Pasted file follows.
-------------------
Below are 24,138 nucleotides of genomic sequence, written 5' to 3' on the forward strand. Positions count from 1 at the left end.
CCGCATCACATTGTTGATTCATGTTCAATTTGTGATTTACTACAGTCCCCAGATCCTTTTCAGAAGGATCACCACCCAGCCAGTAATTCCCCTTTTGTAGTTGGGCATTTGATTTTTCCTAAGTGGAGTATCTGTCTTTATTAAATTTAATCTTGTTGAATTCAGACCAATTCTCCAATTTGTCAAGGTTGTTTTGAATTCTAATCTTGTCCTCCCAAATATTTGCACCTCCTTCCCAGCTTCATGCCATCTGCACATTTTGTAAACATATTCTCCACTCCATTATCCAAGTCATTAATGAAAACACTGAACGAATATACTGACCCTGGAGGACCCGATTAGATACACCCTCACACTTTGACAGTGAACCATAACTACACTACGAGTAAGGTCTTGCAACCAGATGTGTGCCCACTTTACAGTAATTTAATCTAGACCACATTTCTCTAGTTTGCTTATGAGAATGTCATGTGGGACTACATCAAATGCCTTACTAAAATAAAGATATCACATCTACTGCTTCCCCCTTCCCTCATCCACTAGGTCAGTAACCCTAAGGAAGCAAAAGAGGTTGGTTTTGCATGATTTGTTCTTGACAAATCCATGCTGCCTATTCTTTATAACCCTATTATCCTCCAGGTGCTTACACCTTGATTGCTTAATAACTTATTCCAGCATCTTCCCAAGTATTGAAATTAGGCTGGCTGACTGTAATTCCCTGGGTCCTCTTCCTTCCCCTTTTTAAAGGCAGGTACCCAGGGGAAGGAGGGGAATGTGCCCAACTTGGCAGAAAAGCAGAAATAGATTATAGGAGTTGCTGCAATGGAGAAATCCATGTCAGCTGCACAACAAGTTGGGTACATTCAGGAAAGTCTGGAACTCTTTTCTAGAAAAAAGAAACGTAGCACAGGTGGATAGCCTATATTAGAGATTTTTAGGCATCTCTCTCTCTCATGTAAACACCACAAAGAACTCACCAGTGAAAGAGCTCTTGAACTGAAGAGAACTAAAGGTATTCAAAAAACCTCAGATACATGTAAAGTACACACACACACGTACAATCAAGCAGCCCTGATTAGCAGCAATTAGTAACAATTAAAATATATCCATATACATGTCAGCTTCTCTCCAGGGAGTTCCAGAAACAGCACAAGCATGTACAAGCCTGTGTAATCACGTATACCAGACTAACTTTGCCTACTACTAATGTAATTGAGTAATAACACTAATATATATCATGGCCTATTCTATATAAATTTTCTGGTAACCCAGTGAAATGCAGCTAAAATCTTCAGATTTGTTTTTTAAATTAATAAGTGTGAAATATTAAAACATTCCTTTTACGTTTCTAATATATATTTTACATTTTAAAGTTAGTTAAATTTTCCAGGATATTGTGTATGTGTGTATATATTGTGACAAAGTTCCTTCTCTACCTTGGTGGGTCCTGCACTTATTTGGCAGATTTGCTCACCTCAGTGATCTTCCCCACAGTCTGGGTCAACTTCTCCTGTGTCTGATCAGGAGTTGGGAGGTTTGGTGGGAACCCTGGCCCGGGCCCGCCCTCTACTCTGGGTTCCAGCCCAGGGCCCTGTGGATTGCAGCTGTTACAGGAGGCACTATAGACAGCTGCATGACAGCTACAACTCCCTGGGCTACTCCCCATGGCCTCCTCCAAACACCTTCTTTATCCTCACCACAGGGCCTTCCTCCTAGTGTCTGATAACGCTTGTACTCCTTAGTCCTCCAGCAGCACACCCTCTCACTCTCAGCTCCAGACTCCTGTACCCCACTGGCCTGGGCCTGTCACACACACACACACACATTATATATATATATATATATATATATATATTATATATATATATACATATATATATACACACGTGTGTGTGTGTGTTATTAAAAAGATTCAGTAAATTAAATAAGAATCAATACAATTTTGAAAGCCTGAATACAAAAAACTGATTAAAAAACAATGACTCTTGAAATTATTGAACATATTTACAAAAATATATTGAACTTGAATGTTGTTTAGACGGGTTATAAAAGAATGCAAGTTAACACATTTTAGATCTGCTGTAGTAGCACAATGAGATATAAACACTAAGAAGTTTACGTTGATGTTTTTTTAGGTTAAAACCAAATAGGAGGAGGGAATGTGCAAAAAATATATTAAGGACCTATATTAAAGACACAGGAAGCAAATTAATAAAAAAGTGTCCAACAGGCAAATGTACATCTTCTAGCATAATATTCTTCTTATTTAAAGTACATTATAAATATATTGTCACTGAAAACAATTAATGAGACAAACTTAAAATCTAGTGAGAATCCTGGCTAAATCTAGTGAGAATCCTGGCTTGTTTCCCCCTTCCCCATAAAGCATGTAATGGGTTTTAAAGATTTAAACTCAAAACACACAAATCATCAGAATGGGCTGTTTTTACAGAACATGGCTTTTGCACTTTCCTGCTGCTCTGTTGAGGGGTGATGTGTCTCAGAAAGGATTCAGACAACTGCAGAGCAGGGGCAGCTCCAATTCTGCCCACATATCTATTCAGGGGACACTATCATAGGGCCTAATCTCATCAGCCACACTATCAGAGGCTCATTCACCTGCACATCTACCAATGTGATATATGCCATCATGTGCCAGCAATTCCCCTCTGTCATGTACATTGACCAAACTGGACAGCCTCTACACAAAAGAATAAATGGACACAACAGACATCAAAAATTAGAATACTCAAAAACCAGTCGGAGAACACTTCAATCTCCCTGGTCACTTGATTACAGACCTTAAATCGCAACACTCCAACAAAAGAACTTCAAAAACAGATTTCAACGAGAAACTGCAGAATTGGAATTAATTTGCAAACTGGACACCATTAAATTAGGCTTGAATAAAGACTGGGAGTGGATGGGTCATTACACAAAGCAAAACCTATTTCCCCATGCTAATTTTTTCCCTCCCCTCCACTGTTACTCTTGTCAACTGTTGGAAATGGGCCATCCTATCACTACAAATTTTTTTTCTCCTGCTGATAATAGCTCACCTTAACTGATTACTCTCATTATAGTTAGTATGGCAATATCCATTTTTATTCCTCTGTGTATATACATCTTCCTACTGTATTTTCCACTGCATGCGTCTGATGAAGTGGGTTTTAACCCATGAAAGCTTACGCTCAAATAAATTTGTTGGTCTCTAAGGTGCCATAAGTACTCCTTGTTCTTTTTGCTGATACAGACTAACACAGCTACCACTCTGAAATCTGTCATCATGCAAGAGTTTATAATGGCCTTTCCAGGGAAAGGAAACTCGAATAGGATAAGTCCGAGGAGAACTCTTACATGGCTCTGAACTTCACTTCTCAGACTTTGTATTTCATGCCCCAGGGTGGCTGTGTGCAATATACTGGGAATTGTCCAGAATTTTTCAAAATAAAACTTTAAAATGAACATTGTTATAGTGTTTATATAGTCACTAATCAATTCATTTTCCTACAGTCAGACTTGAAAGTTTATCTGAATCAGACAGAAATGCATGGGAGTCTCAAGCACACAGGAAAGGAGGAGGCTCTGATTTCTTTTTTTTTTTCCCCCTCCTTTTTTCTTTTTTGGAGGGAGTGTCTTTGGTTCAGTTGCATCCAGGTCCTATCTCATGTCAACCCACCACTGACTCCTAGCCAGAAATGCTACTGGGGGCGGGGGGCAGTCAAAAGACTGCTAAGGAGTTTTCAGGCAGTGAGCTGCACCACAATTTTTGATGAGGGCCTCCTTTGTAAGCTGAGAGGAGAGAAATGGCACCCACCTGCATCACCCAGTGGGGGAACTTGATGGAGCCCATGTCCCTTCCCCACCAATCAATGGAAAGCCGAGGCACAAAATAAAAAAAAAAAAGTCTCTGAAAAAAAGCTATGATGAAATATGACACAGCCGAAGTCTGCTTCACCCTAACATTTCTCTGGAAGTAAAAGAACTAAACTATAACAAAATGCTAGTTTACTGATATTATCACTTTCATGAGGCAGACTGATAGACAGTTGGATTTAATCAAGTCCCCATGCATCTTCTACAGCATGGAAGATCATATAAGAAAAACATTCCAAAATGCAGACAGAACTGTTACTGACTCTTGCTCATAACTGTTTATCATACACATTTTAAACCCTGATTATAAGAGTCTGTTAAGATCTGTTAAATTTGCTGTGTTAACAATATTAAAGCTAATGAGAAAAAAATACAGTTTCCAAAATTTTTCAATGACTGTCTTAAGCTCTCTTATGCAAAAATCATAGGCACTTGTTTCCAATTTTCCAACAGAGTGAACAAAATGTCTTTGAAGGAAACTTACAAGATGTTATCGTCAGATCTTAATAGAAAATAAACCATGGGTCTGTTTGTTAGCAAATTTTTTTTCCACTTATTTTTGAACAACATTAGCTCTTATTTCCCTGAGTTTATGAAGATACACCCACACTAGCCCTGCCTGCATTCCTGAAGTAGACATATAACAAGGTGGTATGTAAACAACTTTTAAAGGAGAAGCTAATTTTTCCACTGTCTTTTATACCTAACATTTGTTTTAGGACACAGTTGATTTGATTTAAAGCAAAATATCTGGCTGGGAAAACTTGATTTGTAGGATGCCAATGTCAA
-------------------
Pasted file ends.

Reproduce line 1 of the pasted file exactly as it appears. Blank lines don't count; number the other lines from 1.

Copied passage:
Below are 24,138 nucleotides of genomic sequence, written 5' to 3' on the forward strand. Positions count from 1 at the left end.